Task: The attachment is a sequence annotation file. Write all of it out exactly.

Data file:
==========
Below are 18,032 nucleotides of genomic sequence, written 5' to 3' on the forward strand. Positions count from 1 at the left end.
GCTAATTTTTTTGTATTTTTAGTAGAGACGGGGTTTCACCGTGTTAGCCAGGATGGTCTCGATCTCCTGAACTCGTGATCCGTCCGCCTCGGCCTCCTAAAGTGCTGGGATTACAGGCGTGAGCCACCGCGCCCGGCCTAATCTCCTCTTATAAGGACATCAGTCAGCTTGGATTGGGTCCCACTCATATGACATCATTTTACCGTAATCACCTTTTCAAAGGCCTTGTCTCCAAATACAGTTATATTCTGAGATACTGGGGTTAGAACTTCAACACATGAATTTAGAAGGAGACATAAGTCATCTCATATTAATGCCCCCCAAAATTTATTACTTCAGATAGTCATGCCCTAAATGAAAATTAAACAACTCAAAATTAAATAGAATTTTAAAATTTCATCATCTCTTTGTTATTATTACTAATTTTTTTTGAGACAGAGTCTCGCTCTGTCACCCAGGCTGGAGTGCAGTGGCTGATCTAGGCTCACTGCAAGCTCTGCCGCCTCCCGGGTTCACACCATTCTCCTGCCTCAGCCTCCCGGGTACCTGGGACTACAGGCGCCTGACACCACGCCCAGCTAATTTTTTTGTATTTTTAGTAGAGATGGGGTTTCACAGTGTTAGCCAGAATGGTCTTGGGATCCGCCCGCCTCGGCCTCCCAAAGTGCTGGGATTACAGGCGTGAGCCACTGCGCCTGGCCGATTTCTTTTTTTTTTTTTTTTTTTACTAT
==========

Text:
Below are 18,032 nucleotides of genomic sequence, written 5' to 3' on the forward strand. Positions count from 1 at the left end.
GCTAATTTTTTTGTATTTTTAGTAGAGACGGGGTTTCACCGTGTTAGCCAGGATGGTCTCGATCTCCTGAACTCGTGATCCGTCCGCCTCGGCCTCCTAAAGTGCTGGGATTACAGGCGTGAGCCACCGCGCCCGGCCTAATCTCCTCTTATAAGGACATCAGTCAGCTTGGATTGGGTCCCACTCATATGACATCATTTTACCGTAATCACCTTTTCAAAGGCCTTGTCTCCAAATACAGTTATATTCTGAGATACTGGGGTTAGAACTTCAACACATGAATTTAGAAGGAGACATAAGTCATCTCATATTAATGCCCCCCAAAATTTATTACTTCAGATAGTCATGCCCTAAATGAAAATTAAACAACTCAAAATTAAATAGAATTTTAAAATTTCATCATCTCTTTGTTATTATTACTAATTTTTTTTGAGACAGAGTCTCGCTCTGTCACCCAGGCTGGAGTGCAGTGGCTGATCTAGGCTCACTGCAAGCTCTGCCGCCTCCCGGGTTCACACCATTCTCCTGCCTCAGCCTCCCGGGTACCTGGGACTACAGGCGCCTGACACCACGCCCAGCTAATTTTTTTGTATTTTTAGTAGAGATGGGGTTTCACAGTGTTAGCCAGAATGGTCTTGGGATCCGCCCGCCTCGGCCTCCCAAAGTGCTGGGATTACAGGCGTGAGCCACTGCGCCTGGCCGATTTCTTTTTTTTTTTTTTTTTTTACTAT